I had the chance to meet the charismatic United Airlines CEO Scott Kirby on the sidelines of the IATA AGM in Boston, to talk about United's global network during the pandemic.
“Our operations to Latin America are 100% recovered, also to Europe by next year we are 100% recovered. Besides that, United has grown Africa and India and we are already larger then before. Europe should recover to pre-crisis levels in 2022. Current bookings to and from Europe are already higher compared to 2019, there is a lot of pent-up demand," Kirby said.
"My guess is that next summer will be the busiest over the Atlantic ever. There is a huge desire to travel."United Airlines CEO Scott Kirby
Kirby said that he expects that the international markets in Asia will recover to pre-pandemic levels of activity by 2023, slower than other regions but still ahead of some industry forecasts.
United's Asia-Pacific network will take longer to recover, but Kirby predicted it will be completely back online sometime in 2023. “I hope it’s earlier but that’s what we’re planning for.” Asia is the one region which is just a fraction of what it was and United operations will be mostly cargo revenue-driven operations, as passenger revenue is down about 85% from 2019 levels.
Moving TransPacific Fleet to Transatlantic
Kirby told me that the dedicated 50-60 wide-body aircraft, which United operates on Transpacific routes, will be redeployed. “We are by far the largest US airline to Asia. Now we re-deploy many of these Pacific fleet aircraft to Europe as well domestically, as well as on newly added flights to Africa, India and the Middle East.“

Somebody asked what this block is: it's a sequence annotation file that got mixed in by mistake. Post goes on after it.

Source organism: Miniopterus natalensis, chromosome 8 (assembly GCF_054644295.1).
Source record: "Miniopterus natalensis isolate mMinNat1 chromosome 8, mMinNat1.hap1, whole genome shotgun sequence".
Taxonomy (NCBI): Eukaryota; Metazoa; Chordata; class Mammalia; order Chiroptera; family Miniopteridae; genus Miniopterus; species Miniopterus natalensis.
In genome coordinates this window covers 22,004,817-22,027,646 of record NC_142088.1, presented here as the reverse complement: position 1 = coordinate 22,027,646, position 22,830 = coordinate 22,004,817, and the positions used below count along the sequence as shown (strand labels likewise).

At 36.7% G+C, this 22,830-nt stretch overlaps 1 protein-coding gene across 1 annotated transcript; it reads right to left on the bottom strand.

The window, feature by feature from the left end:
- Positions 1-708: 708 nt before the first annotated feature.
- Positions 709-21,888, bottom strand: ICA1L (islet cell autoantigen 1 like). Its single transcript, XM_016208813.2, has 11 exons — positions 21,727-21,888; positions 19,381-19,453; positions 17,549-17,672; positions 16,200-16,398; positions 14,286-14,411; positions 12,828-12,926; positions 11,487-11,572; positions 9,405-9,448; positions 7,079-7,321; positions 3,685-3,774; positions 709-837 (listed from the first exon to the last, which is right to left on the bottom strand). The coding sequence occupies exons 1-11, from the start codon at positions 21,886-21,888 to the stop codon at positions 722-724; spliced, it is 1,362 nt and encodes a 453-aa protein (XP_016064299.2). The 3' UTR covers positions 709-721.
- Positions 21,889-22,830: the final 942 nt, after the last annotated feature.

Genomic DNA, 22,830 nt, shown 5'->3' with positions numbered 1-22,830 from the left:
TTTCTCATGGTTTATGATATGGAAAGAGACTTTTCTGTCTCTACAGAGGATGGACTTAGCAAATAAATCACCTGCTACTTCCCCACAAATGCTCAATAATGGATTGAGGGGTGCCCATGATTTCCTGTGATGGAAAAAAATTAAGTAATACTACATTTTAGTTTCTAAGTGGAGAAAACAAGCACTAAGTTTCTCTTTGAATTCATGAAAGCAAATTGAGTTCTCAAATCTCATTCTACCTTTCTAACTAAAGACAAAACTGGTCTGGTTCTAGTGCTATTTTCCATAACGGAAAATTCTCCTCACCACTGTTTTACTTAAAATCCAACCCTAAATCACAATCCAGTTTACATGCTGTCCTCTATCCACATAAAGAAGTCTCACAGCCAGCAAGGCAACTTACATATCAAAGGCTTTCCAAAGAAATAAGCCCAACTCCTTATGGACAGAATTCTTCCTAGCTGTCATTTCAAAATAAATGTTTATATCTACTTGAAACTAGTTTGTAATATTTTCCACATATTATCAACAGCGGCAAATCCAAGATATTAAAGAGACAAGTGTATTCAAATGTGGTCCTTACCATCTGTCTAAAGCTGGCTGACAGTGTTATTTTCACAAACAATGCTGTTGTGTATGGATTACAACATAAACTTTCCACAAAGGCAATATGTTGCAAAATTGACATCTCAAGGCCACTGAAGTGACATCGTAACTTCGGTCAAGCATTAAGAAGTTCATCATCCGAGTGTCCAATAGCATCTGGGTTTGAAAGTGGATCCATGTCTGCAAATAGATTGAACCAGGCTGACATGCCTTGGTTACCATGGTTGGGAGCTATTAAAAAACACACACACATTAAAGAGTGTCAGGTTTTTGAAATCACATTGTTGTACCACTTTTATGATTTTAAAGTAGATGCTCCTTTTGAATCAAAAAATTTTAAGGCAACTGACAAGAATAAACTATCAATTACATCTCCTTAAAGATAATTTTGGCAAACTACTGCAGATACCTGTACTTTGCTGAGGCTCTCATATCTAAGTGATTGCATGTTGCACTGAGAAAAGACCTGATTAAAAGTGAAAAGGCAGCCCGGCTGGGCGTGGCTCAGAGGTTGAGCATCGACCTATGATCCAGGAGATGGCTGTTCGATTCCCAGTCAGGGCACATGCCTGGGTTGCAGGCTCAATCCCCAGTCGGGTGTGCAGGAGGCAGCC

“I believe Asia will be slower to reach as vaccination rates are different. Most importantly there is a zero-tolerance policy."
“The case rates are similar to Europe and the US, but the zero-tolerance policies in place everywhere in Asia make it much harder to get open. It is so different.”United Airlines CEO Scott Kirby
"A good sign for United’s Asian business is how quickly demand has rebounded in other international markets, once government restrictions have been lifted. This is my guess, excluding Asia“ Kirby explained why some business travel to Asia may take longer.
Views on Return of Corporate Travel
He added that there will probably be “an inflection point” sometime in January, before corporate travel springs back in earnest in North America.
Kirby pushed back against suggestions that business travel may be structurally weaker in the future, being replaced by video-conference technology adopted during the pandemic.
“Business travel is about relationships, it’s not about transactions. I think Zoom is going to replace some telephone calls and conference calls, but it’s not going to replace the human interactions where we actually get to know each other. You can’t do that over Zoom.”
The PW 777-200 Engine Issue
I was asking Kirby regarding their fleet of 52 Pratt & Whitney-powered Boeing 777-200s, when these aircraft may return to service after the FAA grounded them in February. “This is a really big deal. I have insight on that, but not a go ahead from the FAA,“ he told me.
He added that the good thing is that United is working with Boeing and Pratt to develop new methods for inspecting the type’s hollow fan blades.
“The FAA has developed new technology for inspecting these blades, that is an order of magnitude better than anything that ever existed before. It’s just a phenomenal improvement in safety and the ability to test the blade for any cracks internally. When these planes ultimately do return, they’re going to be really safe.”United Airlines CEO Scott Kirby
Changing United’s Culture
Kirby said the current crisis in global aviation is a phenomenal opportunity for United to change their culture.
“I told the board two weeks ago, my job is really very simple. My job is to make employees and our customers proud. Because if our customers are proud, they like to fly on United. And if our employees are proud, then they want our customers to be proud and they do the right thing for the customer. It is really all about changing the customer experience at United,“ he added.
“We talk about customers all the time. Historically, I think we didn’t do this nearly enough; but it feels different now, employees want to do the right thing. It is about changing the culture,“ Kirby added.